|Publication number||US5568227 A|
|Application number||US 08/349,299|
|Publication date||Oct 22, 1996|
|Filing date||Dec 5, 1994|
|Priority date||Dec 5, 1994|
|Publication number||08349299, 349299, US 5568227 A, US 5568227A, US-A-5568227, US5568227 A, US5568227A|
|Inventors||Lam F. Wong|
|Original Assignee||Xerox Corporation|
|Export Citation||BiBTeX, EndNote, RefMan|
|Patent Citations (6), Referenced by (5), Classifications (12), Legal Events (7)|
|External Links: USPTO, USPTO Assignment, Espacenet|
This invention relates generally to schemes to correct image transfer smear in electrophotographic printing machines, and more particularly concerns a device and methods for optimizing transport speed to correlate with photoreceptor speed to minimize image smear due to speed mismatch.
In a typical electrophotographic printing process, a photoconductive member is charged to a substantially uniform potential so as to sensitize the surface thereof. The charged portion of the photoconductive member is exposed to a light image to selectively dissipate the charges thereon in the irradiated areas. This records an electrostatic latent image on the photoconductive member corresponding to the informational areas contained within the original document. After the electrostatic latent image is recorded on the photoconductive member, the latent image is developed by bringing a developer material into contact therewith. Generally, the developer material comprises toner particles adhering electrostatically to carrier granules. The toner particles are attracted from the carrier granules to the latent image forming a toner powder image on the photoconductive member. The toner powder image is then transferred from the photoconductive member to a copy sheet by "tack" transfer: i.e., the copy sheet is attached to the photoreceptor with a sufficiently high force to overcome external forces that might otherwise tend to cause slip. The toner particles are heated to permanently affix the powder image to the copy sheet.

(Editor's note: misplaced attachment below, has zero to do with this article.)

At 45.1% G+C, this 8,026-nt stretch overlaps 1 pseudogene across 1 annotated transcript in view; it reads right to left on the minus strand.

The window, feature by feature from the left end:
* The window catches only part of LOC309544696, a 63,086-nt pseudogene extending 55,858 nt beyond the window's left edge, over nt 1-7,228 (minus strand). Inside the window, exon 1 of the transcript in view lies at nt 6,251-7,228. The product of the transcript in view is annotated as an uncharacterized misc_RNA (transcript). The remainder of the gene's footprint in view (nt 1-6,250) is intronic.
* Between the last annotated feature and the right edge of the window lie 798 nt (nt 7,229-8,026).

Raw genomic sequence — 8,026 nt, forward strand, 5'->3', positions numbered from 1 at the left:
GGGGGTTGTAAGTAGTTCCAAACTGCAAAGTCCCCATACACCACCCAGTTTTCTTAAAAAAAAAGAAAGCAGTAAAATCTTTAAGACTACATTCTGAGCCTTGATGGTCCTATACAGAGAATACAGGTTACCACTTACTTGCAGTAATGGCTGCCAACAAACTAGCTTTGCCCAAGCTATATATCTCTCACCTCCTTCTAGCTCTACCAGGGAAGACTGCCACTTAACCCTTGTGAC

In a printing machine of the above mentioned configuration, when images are transferred from the photoreceptor to the image receiving substrate by slip transfer, any velocity mismatch will result in image smear and a consequential degradation in image quality. It is therefore essential that a sheet be delivered to and removed from the photoreceptor at as near the same velocity as the photoreceptor is moving to prevent the sheet from being moved relative to the photoreceptor during the transfer step.
The following disclosures may be relevant to various aspects of the present invention:
The relevant portions of the foregoing disclosures may be briefly summarized as follows:
U.S. Pat. No. 5,313,252 to Castelli describes an apparatus and method for detecting and reducing image transfer smear. A pattern consisting of a sequence of toner characters or marks separated by spaces is written and developed on a photoreceptive member and then transferred to an intermediate medium. As the pattern is transferred to the intermediate medium, the velocity of the photoreceptor is varied. A photodetector is used to detect the transferred pattern on the intermediate medium and generate a signal indicative thereof. As the detector senses the absence of toner, the signal generated is greater when the space between the toner characters is largest. By monitoring when the signal is greatest and determining the corresponding velocity of the photoreceptor at that time, the best velocity match between the photoreceptor and intermediate transfer medium can be determined and set.
U.S. Pat. No. 5,166,735 to Malachowski discloses a sheet transport system incorporating a control for matching drive speeds imparted to a sheet extending between adjacent workstations. A copy sheet is engaged by a receiving surface disposed between the workstations and is adhered to the receiving surface by vacuum. The copy sheet follows a path offset from a linear path extending between the workstations. Fuser rolls are driven at a slightly higher speed to tension the copy sheet and lift it from the transport surface, the lifting is then detected by a sensor for sensing the vacuum in a plenum communicated with the receiving surface and the drive speed of the fuser rolls is controlled in accordance with the signal from the sensor.